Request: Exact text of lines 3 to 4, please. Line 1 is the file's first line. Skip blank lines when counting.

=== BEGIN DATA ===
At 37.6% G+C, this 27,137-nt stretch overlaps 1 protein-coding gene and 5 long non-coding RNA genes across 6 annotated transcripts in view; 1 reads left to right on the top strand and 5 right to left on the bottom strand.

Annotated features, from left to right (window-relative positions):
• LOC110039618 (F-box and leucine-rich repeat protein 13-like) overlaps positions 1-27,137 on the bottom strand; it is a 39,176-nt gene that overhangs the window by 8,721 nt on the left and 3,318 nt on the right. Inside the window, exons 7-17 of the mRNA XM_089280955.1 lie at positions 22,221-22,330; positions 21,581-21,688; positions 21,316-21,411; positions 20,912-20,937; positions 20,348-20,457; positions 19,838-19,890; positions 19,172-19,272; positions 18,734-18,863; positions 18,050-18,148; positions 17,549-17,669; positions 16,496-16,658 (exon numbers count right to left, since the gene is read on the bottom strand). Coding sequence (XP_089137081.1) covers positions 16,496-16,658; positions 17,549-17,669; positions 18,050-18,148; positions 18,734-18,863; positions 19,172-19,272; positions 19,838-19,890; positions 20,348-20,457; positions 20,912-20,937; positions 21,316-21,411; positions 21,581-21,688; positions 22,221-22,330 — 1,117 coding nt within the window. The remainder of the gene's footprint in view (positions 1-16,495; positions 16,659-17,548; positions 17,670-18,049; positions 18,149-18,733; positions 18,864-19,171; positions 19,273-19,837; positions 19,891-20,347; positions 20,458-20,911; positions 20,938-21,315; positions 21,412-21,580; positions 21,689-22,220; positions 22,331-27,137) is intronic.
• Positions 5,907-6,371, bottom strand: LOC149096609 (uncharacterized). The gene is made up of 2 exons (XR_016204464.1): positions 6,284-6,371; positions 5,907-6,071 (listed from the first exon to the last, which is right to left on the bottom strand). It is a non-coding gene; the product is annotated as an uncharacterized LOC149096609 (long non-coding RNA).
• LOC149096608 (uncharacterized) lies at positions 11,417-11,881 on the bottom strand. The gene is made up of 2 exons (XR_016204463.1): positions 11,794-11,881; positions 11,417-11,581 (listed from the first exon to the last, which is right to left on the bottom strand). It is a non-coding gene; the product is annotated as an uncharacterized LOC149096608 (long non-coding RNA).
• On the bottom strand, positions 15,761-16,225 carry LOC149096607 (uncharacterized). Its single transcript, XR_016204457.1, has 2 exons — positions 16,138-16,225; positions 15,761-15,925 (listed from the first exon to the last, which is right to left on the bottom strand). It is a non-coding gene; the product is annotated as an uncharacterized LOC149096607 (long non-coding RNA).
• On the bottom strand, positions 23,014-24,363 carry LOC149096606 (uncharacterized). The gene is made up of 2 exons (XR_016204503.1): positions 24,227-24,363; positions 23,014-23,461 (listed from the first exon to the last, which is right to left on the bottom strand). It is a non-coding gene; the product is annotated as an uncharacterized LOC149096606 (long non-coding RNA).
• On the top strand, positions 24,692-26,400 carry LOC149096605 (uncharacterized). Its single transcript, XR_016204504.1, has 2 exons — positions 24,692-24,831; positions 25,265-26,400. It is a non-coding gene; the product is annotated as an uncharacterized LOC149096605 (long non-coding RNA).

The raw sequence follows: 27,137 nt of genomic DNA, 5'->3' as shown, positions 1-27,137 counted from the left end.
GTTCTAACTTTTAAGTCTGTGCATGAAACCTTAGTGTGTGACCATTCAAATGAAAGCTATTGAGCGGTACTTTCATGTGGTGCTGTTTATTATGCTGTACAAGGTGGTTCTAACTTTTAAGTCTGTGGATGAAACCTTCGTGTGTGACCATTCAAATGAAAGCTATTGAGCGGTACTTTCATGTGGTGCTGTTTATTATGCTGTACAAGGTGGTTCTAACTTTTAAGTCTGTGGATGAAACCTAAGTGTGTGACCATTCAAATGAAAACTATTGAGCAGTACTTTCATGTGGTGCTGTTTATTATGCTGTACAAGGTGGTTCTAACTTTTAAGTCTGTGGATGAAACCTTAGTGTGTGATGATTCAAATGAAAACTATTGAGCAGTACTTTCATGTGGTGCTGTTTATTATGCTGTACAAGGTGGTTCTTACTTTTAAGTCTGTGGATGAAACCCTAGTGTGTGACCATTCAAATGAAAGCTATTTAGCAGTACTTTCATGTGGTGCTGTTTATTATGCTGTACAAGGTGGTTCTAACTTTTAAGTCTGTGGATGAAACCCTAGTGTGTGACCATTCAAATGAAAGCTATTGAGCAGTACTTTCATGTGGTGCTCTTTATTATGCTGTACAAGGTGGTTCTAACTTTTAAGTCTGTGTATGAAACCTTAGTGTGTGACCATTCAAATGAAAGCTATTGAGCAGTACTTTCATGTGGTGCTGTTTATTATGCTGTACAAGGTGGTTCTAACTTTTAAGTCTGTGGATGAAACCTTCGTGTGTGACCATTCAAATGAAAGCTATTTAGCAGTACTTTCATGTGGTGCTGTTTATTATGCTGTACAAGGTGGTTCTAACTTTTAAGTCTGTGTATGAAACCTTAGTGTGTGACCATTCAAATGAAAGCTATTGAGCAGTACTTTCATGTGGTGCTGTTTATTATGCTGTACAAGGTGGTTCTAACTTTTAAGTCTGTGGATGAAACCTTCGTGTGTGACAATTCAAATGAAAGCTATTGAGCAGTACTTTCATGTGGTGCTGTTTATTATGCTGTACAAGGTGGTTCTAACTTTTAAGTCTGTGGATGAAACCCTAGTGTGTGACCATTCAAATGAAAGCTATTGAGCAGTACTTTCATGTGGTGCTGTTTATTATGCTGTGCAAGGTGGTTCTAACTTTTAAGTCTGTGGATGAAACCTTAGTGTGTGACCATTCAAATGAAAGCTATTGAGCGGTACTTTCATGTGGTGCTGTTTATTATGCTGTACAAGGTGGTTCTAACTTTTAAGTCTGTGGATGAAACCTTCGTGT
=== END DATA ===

• LOC110039618 (F-box and leucine-rich repeat protein 13-like) overlaps positions 1-27,137 on the bottom strand; it is a 39,176-nt gene that overhangs the window by 8,721 nt on the left and 3,318 nt on the right. Inside the window, exons 7-17 of the mRNA XM_089280955.1 lie at positions 22,221-22,330; positions 21,581-21,688; positions 21,316-21,411; positions 20,912-20,937; positions 20,348-20,457; positions 19,838-19,890; positions 19,172-19,272; positions 18,734-18,863; positions 18,050-18,148; positions 17,549-17,669; positions 16,496-16,658 (exon numbers count right to left, since the gene is read on the bottom strand). Coding sequence (XP_089137081.1) covers positions 16,496-16,658; positions 17,549-17,669; positions 18,050-18,148; positions 18,734-18,863; positions 19,172-19,272; positions 19,838-19,890; positions 20,348-20,457; positions 20,912-20,937; positions 21,316-21,411; positions 21,581-21,688; positions 22,221-22,330 — 1,117 coding nt within the window. The remainder of the gene's footprint in view (positions 1-16,495; positions 16,659-17,548; positions 17,670-18,049; positions 18,149-18,733; positions 18,864-19,171; positions 19,273-19,837; positions 19,891-20,347; positions 20,458-20,911; positions 20,938-21,315; positions 21,412-21,580; positions 21,689-22,220; positions 22,331-27,137) is intronic.
• Positions 5,907-6,371, bottom strand: LOC149096609 (uncharacterized). The gene is made up of 2 exons (XR_016204464.1): positions 6,284-6,371; positions 5,907-6,071 (listed from the first exon to the last, which is right to left on the bottom strand). It is a non-coding gene; the product is annotated as an uncharacterized LOC149096609 (long non-coding RNA).